Whatever the future may hold, some problems are present and real. Commercial interests are increasingly offering screens for sale, since the market is potentially huge; for example, all women could be screened for the BRCA1 and -2 (breast cancer) mutations. However, effective treatment exists for only a few of the 1,400 heredity-influenced diseases science has identified, so a positive result could be devastating. Knowing that one has a predisposition to cancer, or is at serious risk of developing early-onset heart disease, can have very serious psychological consequences. Moreover, information about one’s genome is also information about one’s relatives. If a woman carries a predisposing breast cancer mutation, there is a 50 percent chance that one or more of her sisters do as well. Her relationship with them will be affected whether she shares what she knows or not.
This example raises a basic question: who has a right to genetic information about individuals? Because diseases like cystic fibrosis, sickle-cell disease, or breast cancer are quite costly to treat and can shorten life expectancy, health and life insurance companies, government welfare agencies, and employers have an interest in identifying people who have them or are carriers for them. It is likely, then, that screens will proliferate; some may even become mandatory. Within ten years, society may well have the capacity to construct a sizeable database containing a wide range of reliable genomic information on all citizens. The existence of such a database threatens privacy and creates a serious potential for such abuses as the systematic denial of insurance. Confidentiality is essential, if not to protect us from one another, then to protect us from the sometimes hard-edged systems we have created.
The Church will not be a mere spectator as this technology matures. Genetic screening will open up a range of choices that never existed before, many of them matters of conscience. The Church must be ready to help people apply such permanently valid principles as respect for life, respect for human dignity, promotion of the common good, and love of neighbor as they strive to live Christian lives.
How can the Church share a clear and realistic moral vision? Schools can teach the moral issues human genetics raises. Sacramental preparation programs, especially those for marriage and baptism, can address the dilemmas couples will increasingly face. Catholic organizations, including the bishops’ state and national structures, can advocate for legislation and regulation carefully designed to encourage sound use of screening and to counter abuses.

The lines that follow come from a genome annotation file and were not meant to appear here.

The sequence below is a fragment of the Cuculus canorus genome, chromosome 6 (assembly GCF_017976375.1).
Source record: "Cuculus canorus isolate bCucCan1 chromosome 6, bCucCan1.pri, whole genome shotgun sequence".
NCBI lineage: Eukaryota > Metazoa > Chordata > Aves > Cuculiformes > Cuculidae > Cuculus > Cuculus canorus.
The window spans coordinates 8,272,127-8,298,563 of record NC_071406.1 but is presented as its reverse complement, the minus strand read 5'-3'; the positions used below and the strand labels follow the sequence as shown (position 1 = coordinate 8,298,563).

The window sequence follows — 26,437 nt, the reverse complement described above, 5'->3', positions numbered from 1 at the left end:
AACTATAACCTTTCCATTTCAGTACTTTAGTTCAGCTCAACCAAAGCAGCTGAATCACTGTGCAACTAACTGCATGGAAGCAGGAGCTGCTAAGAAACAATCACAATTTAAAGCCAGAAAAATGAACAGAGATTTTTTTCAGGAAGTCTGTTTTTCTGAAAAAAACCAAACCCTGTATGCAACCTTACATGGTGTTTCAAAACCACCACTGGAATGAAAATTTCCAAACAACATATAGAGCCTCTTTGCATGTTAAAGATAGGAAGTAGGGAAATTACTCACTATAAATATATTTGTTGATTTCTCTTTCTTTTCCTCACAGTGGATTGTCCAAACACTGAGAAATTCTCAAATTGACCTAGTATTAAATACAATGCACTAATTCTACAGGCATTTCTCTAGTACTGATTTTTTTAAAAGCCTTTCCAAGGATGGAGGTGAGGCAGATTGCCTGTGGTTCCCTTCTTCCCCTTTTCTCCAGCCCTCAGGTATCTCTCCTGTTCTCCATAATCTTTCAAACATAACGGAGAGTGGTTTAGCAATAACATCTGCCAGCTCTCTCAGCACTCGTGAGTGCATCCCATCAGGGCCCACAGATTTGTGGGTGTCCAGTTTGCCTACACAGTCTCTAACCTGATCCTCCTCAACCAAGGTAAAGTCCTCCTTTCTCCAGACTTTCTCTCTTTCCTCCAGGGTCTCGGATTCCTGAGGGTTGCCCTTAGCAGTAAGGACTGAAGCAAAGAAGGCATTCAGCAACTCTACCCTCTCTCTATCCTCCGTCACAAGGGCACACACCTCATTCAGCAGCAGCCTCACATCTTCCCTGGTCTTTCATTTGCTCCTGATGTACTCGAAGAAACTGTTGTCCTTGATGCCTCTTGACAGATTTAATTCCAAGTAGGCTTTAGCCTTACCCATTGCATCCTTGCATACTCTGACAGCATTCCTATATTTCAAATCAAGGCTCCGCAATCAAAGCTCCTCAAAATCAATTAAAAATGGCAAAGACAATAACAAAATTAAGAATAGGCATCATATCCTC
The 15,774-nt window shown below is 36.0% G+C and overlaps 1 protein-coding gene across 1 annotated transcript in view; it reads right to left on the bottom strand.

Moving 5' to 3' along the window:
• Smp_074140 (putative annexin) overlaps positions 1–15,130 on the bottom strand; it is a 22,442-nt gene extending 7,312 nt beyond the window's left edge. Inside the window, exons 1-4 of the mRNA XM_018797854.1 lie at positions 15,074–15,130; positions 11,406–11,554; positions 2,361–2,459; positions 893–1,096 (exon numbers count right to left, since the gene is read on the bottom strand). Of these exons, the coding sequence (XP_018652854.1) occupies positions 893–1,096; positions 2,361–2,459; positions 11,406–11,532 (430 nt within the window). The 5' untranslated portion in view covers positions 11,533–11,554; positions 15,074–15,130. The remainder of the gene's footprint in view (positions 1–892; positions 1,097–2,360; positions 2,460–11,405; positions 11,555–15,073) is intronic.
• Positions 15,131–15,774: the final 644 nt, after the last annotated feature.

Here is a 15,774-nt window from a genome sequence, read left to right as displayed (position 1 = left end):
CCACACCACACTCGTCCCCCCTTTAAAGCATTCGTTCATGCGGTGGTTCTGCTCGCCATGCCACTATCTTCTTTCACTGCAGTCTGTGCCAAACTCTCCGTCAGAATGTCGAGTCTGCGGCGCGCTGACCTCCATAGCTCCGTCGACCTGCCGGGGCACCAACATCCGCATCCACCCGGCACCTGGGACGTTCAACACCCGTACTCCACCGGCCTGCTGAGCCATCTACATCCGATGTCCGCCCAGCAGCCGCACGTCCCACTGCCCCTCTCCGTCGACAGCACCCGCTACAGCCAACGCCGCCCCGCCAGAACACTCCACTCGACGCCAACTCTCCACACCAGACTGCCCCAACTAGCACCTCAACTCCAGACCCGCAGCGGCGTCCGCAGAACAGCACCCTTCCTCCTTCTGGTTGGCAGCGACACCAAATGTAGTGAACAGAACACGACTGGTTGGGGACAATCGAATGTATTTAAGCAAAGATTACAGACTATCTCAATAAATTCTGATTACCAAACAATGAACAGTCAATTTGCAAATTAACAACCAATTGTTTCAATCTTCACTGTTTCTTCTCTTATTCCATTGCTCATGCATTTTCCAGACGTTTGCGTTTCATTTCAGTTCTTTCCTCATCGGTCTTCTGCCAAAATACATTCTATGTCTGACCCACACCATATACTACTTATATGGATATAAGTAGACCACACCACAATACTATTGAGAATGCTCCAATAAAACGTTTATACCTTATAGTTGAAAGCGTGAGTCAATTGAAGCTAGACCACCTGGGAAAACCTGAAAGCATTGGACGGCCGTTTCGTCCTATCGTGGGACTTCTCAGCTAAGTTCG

Finally, the very substantial Catholic health care system, perhaps in partnership with colleges and universities, can make a special contribution—training genetic counselors, who are currently in short supply. Those who must make difficult, often agonizing, decisions will benefit greatly from the assistance of a counselor steeped in the Catholic tradition, especially the Church’s moral teachings. While counseling should never be coercive, it is inevitably value-laden. With great goodwill, the Church can offer its moral vision as one such system of values.
The promise of genetic screening is that it will help overcome some human suffering. Its peril lies in the temptation to mold human life according to a notion of “normalcy” that must always be leaden and contrived. “Choose life,” says Scripture. Choose it as one selects a flower, to understand and admire in its mystery and with its flaws. Science has shown that we all carry misspellings in our genetic code; we are all mutants. But God created us in his image, and Christ, embracing his cross, loves us in our irreducible imperfection. We would do well to employ genetic screening in this wise and humble spirit.
Also of Interest
Science and the Catholic Church
The first in a series designed to show how science and religion can offer complementary insights on complex topics like the emerging biotechnologies. The series is offered to people of science and of faith, to all those concerned with the moral implications of humanity’s new knowl-edge and power. From the U.S. bishops’ Committee on Science and Human Values.
No. 085-0, brochure
Critical Decisions: Genetic Testing and Its Implications
The second in the Science and the Catholic Church series, this statement addresses the moral issues raised by the emerging biotechnologies and stresses the Church’s responsibility “not only to inform consciences and assist in the formation of wise public policy, but also to keep tradition vital.” From the U.S. bishops’ Committee on Science and Human Values.
No. 5-112, brochure
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The Promise and Peril of Genetic Screening was prepared by the Committee on Science and Human Values with the assistance of its consultants. The Administrative Committee unanimously approved the text in March 1996, and its publication is authorized by the undersigned.
Monsignor Dennis M. Schnurr
Publication No. 5-076
United States Catholic Conference
Copyright © 1996, United States Catholic Conference, Inc., Washington, D.C. All rights reserved. This work may not be reproduced or transmitted in whole or in part by any means, electronic or mechanical, including photocopying, or by any information storage and retrieval system without the express written permission of the copyright owner.
Committee on Science & Human Values
United States Conference of Catholic Bishops